Today's Washington Post features two articles about how bad Health Care reform is for us all from guest columnists, an article about awesome natural gas, and two of the regulars (Krauthammer and Gerson) gloating about the recent victories in the historically momentous off-off year governor elections in Virginia and New Jersey. For Krauthammer, these victories show how Obama has not eliminated the need for elections:
In the aftermath of last year's Obama sweep, we heard endlessly about its fundamental, revolutionary, transformational nature. How it was ushering in an FDR-like realignment for the 21st century in which new demographics — most prominently, rising minorities and the young — would bury the GOP far into the future. One book proclaimed "The Death of Conservatism," while the more modest merely predicted the terminal decline of the Republican Party into a regional party of the Deep South or a rump party of marginalized angry white men.
A straw man or a hollow man? I can't think that anyone seriously would have predicted no republican would ever win any race ever again. Many in fact won on that election night in 2008, it's just that Democrats secured large majorities in both houses of congress and won the presidency. I'll go with hollow man here: no one held the view Krauthammer is attacking.
He should be allowed to have his fun about the great myth of Obama. He continues:
The irony of 2009 is that the anti-Democratic tide overshot the norm — deeply blue New Jersey, for example, elected a Republican governor for the first time in 12 years — because Democrats so thoroughly misread 2008 and the mandate they assumed it bestowed. Obama saw himself as anointed by a watershed victory to remake American life. Not letting the cup pass from his lips, he declared to Congress only five weeks after his swearing-in his "New Foundation" for America — from remaking the one-sixth of the American economy that is health care to massive government regulation of the economic lifeblood that is energy.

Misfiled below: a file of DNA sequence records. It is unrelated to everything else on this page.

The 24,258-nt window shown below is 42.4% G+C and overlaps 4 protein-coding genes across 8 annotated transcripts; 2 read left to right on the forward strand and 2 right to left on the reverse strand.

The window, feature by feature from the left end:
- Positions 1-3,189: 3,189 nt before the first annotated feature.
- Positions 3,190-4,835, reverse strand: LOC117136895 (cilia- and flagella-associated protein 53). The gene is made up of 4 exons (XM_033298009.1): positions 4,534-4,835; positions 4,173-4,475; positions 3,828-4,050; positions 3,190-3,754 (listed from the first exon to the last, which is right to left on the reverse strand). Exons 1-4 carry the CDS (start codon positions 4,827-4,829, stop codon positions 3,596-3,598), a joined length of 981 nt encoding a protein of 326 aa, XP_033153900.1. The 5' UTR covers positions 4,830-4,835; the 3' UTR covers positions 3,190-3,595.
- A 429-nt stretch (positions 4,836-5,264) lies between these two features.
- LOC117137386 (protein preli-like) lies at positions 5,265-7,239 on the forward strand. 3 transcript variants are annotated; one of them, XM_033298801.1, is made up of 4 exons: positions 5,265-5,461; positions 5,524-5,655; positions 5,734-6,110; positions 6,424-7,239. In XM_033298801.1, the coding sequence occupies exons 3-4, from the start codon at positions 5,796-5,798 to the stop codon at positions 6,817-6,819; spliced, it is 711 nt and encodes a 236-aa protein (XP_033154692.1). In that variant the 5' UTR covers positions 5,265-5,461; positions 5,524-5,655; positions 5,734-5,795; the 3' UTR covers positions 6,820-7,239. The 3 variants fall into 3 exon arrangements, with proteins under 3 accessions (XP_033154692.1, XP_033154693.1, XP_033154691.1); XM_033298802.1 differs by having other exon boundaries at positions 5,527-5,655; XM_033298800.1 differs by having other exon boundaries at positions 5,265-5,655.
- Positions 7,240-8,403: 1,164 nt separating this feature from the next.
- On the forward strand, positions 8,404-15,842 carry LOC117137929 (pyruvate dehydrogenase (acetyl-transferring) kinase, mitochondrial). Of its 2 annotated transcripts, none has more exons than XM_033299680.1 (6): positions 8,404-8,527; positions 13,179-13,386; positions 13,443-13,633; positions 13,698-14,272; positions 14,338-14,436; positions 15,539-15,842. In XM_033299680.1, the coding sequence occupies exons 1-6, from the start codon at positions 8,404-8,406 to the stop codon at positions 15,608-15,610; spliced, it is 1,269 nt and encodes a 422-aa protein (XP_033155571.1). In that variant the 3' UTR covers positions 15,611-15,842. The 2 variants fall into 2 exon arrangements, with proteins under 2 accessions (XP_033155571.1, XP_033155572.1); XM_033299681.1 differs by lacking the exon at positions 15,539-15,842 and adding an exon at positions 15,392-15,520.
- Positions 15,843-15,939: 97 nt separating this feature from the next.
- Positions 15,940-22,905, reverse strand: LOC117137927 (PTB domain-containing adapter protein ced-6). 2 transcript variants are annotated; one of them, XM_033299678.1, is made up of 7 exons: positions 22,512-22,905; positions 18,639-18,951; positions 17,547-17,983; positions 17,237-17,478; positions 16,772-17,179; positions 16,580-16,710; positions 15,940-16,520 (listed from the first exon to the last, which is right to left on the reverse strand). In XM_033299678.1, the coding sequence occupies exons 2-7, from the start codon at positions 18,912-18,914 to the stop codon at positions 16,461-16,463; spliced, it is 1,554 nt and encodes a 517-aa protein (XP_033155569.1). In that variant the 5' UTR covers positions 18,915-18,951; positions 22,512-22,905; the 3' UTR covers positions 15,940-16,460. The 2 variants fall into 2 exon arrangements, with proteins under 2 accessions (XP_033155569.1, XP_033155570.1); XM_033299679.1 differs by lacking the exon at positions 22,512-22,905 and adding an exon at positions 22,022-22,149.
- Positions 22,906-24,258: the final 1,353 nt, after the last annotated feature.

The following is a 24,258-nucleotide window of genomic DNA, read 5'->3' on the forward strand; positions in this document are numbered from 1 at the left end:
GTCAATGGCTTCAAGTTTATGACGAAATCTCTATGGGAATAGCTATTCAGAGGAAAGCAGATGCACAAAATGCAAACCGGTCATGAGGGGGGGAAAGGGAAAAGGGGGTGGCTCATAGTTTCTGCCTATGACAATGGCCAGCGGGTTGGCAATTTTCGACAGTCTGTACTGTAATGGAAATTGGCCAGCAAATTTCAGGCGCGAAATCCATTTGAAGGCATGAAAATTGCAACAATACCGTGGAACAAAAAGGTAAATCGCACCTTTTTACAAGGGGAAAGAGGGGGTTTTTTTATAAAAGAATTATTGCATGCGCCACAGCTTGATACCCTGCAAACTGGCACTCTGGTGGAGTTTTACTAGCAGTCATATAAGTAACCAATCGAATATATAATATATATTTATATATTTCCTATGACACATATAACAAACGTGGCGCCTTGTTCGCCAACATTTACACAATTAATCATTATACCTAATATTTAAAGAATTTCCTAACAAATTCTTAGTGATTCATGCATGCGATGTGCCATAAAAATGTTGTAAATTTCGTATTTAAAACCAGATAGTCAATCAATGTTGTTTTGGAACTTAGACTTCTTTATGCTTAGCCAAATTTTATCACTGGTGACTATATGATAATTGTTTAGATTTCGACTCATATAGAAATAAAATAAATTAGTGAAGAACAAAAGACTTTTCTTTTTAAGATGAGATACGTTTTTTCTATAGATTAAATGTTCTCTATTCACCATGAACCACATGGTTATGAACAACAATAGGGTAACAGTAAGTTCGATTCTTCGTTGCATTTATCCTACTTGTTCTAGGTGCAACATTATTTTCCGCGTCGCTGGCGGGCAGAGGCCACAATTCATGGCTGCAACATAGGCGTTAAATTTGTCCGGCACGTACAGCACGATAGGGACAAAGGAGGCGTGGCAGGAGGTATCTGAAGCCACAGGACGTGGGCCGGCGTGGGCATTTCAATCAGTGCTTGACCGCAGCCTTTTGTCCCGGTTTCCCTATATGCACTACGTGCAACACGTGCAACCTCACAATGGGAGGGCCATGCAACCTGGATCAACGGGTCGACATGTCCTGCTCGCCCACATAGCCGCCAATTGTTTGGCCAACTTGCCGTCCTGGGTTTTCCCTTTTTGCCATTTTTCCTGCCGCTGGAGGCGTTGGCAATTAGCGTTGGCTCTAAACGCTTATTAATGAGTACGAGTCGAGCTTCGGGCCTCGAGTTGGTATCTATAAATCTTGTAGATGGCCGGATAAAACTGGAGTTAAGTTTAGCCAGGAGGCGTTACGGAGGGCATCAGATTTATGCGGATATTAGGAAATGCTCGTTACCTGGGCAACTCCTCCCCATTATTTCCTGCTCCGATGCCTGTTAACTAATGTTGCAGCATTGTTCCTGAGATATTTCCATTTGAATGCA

Moreover, the same conventional wisdom that proclaimed the dawning of a new age last November dismissed the inevitable popular reaction to Obama's hubristic expansion of government, taxation, spending and debt — the tea party demonstrators, the town hall protesters — as a raging rabble of resentful reactionaries, AstroTurf-phony and Fox News-deranged.
Some rump. Just last month Gallup found that conservatives outnumber liberals by 2 to 1 (40 percent to 20 percent) and even outnumber moderates (at 36 percent). So on Tuesday, the "rump" rebelled. It's the natural reaction of a center-right country to a governing party seeking to rush through a left-wing agenda using temporary majorities created by the one-shot election of 2008. The misreading of that election — and of the mandate it allegedly bestowed — is the fundamental cause of the Democratic debacle of 2009.
Before Charles gets too heated about the death of the Obama mandate, he–and everyone else by the way Democrats included–should consider the following result from Tuesday's election:
House Democrats are adding two new members to their team Thursday and Friday, just hours before a crucial floor vote on health care reform.
One of those guys–Bill Owens–did defeat an authentic Fox-News-deranged guy. To put this another way, Tuesday's election put Obama two votes closer to enacting his Maoist agenda; it's not the time for gloating.